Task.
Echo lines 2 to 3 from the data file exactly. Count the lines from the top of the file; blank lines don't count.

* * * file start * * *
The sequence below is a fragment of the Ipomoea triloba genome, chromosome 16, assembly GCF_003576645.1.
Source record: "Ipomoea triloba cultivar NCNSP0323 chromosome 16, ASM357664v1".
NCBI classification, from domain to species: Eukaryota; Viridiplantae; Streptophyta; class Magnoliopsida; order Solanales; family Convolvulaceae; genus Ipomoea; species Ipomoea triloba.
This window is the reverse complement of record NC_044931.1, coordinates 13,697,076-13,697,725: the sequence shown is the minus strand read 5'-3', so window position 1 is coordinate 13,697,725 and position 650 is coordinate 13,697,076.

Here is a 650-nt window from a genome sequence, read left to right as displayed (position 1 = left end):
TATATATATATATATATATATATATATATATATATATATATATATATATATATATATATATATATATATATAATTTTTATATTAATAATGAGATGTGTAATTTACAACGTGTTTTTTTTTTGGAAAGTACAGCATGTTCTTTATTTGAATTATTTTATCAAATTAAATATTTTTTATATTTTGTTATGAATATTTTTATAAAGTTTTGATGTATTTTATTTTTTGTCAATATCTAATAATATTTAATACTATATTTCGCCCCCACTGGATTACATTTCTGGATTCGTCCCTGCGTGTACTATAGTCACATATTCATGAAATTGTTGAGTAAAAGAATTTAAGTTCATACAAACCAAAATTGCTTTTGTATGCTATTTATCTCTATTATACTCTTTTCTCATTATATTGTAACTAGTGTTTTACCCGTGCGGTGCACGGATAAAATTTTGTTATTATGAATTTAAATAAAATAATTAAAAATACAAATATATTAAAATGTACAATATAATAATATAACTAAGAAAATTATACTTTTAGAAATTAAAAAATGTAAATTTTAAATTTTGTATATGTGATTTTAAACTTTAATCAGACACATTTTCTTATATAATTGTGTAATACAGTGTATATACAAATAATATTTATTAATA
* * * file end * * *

Source record: "Ipomoea triloba cultivar NCNSP0323 chromosome 16, ASM357664v1".
NCBI classification, from domain to species: Eukaryota; Viridiplantae; Streptophyta; class Magnoliopsida; order Solanales; family Convolvulaceae; genus Ipomoea; species Ipomoea triloba.